Here’s another thing that’s been open in my browser for a while: Mike Birkhead, via Gamasutra, asking “What makes combat fun?”
I love reading this kind of article. Birkhead gets into details in this piece, breaking down what combat actually is in a game and how we engage it. It’s tricky to capture and define fun, but Birkhead gives it a good go:
Combat is at its best when you provide the player with multiple valid Intentions and Action Sequences, and then constrain them through the situational context of their Goals, their Environment, and their Opponents. It sounds simple, when you read it, but we both know that it is not.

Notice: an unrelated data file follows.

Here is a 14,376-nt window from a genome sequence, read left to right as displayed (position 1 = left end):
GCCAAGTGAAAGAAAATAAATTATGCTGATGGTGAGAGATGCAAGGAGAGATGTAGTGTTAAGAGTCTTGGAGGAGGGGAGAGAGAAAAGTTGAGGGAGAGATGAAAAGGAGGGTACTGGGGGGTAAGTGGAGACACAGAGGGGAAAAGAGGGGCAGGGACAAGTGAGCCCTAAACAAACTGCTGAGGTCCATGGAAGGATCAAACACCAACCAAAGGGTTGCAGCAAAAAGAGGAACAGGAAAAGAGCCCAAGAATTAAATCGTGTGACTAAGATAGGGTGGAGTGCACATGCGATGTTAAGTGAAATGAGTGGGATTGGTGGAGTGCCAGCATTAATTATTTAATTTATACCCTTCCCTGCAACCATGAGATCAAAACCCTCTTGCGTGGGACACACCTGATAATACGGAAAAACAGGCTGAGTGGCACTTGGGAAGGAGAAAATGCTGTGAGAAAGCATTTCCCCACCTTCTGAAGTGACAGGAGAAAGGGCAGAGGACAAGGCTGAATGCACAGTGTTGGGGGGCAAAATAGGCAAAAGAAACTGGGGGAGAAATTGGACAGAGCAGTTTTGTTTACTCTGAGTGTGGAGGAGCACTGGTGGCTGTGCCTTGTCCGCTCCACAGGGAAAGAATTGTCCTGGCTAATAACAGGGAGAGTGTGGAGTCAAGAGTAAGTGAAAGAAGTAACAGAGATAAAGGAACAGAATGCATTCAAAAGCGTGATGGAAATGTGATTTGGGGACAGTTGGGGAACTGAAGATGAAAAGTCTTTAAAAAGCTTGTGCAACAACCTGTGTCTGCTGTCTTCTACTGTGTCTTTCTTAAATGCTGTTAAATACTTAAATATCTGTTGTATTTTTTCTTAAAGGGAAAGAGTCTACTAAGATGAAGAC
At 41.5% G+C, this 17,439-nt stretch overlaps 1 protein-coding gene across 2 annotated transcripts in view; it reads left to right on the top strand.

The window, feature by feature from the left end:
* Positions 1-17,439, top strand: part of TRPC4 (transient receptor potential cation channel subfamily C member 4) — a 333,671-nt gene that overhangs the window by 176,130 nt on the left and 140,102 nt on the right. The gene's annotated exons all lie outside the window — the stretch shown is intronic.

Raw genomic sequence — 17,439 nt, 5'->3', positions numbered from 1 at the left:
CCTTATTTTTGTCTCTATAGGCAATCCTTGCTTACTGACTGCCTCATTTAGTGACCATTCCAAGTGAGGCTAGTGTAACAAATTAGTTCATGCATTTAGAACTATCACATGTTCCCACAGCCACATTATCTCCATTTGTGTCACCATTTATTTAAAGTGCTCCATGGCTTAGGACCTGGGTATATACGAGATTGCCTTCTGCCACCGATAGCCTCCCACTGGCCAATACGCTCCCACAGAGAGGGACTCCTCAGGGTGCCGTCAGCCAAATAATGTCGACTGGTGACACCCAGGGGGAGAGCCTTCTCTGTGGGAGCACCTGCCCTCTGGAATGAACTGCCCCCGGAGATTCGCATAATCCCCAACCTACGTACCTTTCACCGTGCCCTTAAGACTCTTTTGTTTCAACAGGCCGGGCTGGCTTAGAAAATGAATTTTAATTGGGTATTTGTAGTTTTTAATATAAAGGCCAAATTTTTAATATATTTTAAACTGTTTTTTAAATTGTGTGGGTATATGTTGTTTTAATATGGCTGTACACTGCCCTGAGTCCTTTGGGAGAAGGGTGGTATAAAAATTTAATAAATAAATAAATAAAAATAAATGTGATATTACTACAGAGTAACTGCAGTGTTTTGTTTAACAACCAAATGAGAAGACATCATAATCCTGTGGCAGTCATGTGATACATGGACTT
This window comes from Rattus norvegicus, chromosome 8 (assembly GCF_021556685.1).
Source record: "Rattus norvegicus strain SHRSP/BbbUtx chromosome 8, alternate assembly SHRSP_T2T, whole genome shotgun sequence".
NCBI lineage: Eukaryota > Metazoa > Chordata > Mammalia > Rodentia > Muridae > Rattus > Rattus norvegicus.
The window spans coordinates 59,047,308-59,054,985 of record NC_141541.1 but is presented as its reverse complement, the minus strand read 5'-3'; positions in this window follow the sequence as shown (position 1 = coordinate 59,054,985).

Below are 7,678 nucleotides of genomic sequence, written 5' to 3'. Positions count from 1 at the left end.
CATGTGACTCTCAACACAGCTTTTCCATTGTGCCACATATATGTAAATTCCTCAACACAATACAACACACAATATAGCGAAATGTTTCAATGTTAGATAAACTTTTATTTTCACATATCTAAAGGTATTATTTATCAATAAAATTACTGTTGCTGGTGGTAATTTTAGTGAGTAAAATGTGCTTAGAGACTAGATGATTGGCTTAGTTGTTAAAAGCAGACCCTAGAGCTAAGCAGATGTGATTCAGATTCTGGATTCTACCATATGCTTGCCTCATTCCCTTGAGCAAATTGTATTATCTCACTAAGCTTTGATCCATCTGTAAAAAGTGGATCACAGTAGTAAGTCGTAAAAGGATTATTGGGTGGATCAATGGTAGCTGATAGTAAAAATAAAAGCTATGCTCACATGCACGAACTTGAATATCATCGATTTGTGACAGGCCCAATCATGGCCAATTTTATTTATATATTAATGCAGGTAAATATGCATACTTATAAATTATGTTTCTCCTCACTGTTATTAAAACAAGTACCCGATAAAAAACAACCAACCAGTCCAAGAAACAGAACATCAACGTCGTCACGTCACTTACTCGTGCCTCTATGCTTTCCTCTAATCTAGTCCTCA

It seems to me that threads pop up at RPGnet and Story Games with some frequency asking about RPGs that rely on things other than outright combat to derive their thrills. Lots of games are about non-violent conflicts like racing, exploration, bidding, and so on, but violence seems to be the stock activity in so many games, from RPGs to (duh) shooters.
(I have a nascent RPG in some stage of development that’s about what happens after combat, as a response to this idea.)
Why is something so dreadful and frightening in real life the crux of so much of our fun? What makes it fun? When does it stop being fun?
What do you think?